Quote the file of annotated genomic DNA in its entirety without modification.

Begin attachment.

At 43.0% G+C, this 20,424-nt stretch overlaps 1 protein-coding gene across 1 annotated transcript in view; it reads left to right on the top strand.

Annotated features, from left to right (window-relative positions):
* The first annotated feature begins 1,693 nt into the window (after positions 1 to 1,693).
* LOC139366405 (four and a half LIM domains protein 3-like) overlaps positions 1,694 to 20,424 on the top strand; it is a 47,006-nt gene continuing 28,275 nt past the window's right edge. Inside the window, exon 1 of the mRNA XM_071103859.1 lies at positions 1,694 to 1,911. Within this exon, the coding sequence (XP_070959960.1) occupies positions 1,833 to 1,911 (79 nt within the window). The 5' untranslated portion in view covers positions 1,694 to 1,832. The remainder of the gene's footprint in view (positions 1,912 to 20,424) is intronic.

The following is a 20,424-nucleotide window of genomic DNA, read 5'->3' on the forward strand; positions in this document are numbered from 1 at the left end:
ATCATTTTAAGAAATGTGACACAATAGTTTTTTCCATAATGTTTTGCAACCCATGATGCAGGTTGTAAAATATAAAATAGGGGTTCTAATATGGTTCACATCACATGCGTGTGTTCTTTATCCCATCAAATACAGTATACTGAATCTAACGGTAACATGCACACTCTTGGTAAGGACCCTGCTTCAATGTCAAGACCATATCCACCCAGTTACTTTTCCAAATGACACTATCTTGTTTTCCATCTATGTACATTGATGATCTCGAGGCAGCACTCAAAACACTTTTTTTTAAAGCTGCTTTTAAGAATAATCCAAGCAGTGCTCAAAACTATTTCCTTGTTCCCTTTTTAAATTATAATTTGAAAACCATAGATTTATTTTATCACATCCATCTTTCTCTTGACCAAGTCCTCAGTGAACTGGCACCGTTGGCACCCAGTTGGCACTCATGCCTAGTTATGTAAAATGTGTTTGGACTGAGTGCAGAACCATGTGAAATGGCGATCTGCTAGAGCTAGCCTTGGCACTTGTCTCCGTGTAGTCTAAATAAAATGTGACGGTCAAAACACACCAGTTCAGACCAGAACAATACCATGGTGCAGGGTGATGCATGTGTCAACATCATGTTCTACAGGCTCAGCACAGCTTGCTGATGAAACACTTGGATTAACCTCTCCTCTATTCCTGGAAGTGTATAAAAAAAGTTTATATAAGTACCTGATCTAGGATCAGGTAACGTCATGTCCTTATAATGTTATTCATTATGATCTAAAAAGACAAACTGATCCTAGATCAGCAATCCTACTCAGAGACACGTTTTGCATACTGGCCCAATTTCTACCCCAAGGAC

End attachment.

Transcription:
At 43.0% G+C, this 20,424-nt stretch overlaps 1 protein-coding gene across 1 annotated transcript in view; it reads left to right on the top strand.

Annotated features, from left to right (window-relative positions):
* The first annotated feature begins 1,693 nt into the window (after positions 1 to 1,693).
* LOC139366405 (four and a half LIM domains protein 3-like) overlaps positions 1,694 to 20,424 on the top strand; it is a 47,006-nt gene continuing 28,275 nt past the window's right edge. Inside the window, exon 1 of the mRNA XM_071103859.1 lies at positions 1,694 to 1,911. Within this exon, the coding sequence (XP_070959960.1) occupies positions 1,833 to 1,911 (79 nt within the window). The 5' untranslated portion in view covers positions 1,694 to 1,832. The remainder of the gene's footprint in view (positions 1,912 to 20,424) is intronic.

The following is a 20,424-nucleotide window of genomic DNA, read 5'->3' on the forward strand; positions in this document are numbered from 1 at the left end:
ATCATTTTAAGAAATGTGACACAATAGTTTTTTCCATAATGTTTTGCAACCCATGATGCAGGTTGTAAAATATAAAATAGGGGTTCTAATATGGTTCACATCACATGCGTGTGTTCTTTATCCCATCAAATACAGTATACTGAATCTAACGGTAACATGCACACTCTTGGTAAGGACCCTGCTTCAATGTCAAGACCATATCCACCCAGTTACTTTTCCAAATGACACTATCTTGTTTTCCATCTATGTACATTGATGATCTCGAGGCAGCACTCAAAACACTTTTTTTTAAAGCTGCTTTTAAGAATAATCCAAGCAGTGCTCAAAACTATTTCCTTGTTCCCTTTTTAAATTATAATTTGAAAACCATAGATTTATTTTATCACATCCATCTTTCTCTTGACCAAGTCCTCAGTGAACTGGCACCGTTGGCACCCAGTTGGCACTCATGCCTAGTTATGTAAAATGTGTTTGGACTGAGTGCAGAACCATGTGAAATGGCGATCTGCTAGAGCTAGCCTTGGCACTTGTCTCCGTGTAGTCTAAATAAAATGTGACGGTCAAAACACACCAGTTCAGACCAGAACAATACCATGGTGCAGGGTGATGCATGTGTCAACATCATGTTCTACAGGCTCAGCACAGCTTGCTGATGAAACACTTGGATTAACCTCTCCTCTATTCCTGGAAGTGTATAAAAAAAGTTTATATAAGTACCTGATCTAGGATCAGGTAACGTCATGTCCTTATAATGTTATTCATTATGATCTAAAAAGACAAACTGATCCTAGATCAGCAATCCTACTCAGAGACACGTTTTGCATACTGGCCCAATTTCTACCCCAAGGAC